In the competitive world of college admissions, standing out from the crowd is crucial. One effective way for high school students to distinguish themselves is by cultivating a unique hobby or skill. This approach not only showcases their individuality but also highlights their dedication and passion, qualities that colleges highly value.

Developing a unique hobby or skill demonstrates a student’s ability to commit to and excel in an area of interest. It could be anything from mastering a musical instrument, engaging in a less popular sport, exploring an unconventional art form, to programming innovative software. These pursuits reflect a student’s personality and creativity, offering a glimpse into who they are beyond grades and test scores.

Moreover, a unique hobby or skill can be a talking point in college essays and interviews. It provides a narrative that can captivate admissions officers, allowing the student to present a memorable and authentic image of themselves. This personal story can resonate more profoundly than standard extracurriculars, setting the student apart in a pool of applicants.

For parents, supporting your child in their unique pursuits means more than just acknowledging their interests. It involves providing resources, time and encouragement. It’s about nurturing their passion and recognizing the value it adds to their personal and academic growth. Encouraging exploration and celebrating their achievements, no matter how niche the hobby might seem, can have a significant impact.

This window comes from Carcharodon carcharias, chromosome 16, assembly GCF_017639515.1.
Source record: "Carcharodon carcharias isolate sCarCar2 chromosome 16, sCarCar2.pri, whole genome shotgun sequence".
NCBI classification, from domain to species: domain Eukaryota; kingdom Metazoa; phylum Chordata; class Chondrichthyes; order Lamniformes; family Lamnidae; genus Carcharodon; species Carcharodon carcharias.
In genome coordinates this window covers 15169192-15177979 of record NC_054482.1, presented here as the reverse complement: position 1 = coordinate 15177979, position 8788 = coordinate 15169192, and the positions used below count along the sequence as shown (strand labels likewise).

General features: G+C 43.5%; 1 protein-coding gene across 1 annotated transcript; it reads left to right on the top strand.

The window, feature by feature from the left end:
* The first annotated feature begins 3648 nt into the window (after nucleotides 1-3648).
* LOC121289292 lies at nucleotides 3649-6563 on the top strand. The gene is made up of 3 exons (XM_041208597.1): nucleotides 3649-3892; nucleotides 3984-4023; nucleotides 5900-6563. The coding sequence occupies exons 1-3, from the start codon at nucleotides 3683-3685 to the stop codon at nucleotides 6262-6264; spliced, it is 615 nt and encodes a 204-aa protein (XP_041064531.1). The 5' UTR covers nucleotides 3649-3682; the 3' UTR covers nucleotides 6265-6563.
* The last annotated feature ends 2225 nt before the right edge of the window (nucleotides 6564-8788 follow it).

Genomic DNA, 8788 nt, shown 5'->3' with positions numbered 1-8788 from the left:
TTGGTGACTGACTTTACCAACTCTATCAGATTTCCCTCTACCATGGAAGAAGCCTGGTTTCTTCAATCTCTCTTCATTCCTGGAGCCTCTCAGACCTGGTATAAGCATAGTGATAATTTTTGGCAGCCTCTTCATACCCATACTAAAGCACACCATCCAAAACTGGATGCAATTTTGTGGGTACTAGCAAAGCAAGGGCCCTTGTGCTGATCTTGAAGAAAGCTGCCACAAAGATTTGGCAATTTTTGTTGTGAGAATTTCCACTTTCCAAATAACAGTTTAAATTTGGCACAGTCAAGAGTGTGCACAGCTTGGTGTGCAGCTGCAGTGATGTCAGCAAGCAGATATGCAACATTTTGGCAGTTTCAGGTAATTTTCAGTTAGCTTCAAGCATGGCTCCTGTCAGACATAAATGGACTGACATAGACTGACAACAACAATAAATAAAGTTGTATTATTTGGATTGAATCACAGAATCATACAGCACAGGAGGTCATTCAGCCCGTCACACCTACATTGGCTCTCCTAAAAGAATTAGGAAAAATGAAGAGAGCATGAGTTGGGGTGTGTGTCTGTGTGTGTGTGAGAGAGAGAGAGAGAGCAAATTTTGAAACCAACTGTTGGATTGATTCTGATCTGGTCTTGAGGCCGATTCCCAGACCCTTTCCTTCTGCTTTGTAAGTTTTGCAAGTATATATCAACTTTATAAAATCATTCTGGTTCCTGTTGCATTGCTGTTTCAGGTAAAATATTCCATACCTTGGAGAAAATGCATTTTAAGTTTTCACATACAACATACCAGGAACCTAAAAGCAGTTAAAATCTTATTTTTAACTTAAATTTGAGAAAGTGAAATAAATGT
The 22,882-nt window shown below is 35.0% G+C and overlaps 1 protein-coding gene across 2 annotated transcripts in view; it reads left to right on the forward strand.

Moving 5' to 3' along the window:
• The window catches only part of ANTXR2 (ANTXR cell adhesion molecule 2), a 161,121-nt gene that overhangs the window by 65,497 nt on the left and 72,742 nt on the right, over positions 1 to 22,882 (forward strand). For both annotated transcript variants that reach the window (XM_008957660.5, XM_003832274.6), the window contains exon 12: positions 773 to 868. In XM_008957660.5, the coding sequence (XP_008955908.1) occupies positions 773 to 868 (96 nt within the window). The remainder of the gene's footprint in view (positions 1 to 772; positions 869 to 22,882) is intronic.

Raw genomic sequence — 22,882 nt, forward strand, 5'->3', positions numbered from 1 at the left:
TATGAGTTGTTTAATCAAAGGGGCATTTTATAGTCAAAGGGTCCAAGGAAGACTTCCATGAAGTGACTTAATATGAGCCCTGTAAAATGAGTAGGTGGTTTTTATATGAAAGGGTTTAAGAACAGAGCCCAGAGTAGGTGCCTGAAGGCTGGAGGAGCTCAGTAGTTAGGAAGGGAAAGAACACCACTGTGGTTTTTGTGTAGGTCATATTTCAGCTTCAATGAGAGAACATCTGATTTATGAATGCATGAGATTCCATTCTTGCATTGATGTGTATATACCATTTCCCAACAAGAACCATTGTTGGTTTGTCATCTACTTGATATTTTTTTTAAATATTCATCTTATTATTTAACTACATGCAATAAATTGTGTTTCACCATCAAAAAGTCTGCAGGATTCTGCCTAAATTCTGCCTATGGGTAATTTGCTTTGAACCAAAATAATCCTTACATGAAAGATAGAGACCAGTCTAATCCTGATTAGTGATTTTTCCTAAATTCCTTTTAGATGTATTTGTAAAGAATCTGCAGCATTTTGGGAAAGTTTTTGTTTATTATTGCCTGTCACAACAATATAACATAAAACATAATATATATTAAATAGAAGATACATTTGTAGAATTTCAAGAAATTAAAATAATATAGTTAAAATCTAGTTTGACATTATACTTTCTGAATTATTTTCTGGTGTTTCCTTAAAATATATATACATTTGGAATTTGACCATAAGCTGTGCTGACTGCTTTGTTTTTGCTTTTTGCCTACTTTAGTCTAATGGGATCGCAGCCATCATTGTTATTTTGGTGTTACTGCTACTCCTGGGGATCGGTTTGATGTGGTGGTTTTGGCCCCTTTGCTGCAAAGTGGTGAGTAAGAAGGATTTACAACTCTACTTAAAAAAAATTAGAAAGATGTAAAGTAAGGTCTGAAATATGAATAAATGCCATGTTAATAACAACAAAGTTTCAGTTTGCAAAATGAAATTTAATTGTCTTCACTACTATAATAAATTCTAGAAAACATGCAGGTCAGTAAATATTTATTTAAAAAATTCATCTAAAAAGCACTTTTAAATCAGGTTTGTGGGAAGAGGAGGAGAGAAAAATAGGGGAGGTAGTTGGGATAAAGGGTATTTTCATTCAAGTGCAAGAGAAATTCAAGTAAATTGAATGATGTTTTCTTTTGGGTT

Cultivating a unique hobby or skill is about leveraging individuality. It allows students to present themselves as well-rounded, passionate individuals to college admissions committees. In a process where every edge counts, a distinctive skill or hobby can be the factor that tips the scales in a student’s favor.

About the author
Marc Zawel

As author of Untangling the Ivy League, Marc literally wrote the book on gaining admission to highly selective colleges. He earned a BA from Cornell University – where he met AcceptU’s co-founder – and an MBA from University of North Carolina at Chapel Hill. At UNC, Marc chaired the admissions advisory board; he has also conducted alumni interviews for Cornell for more than fifteen years.

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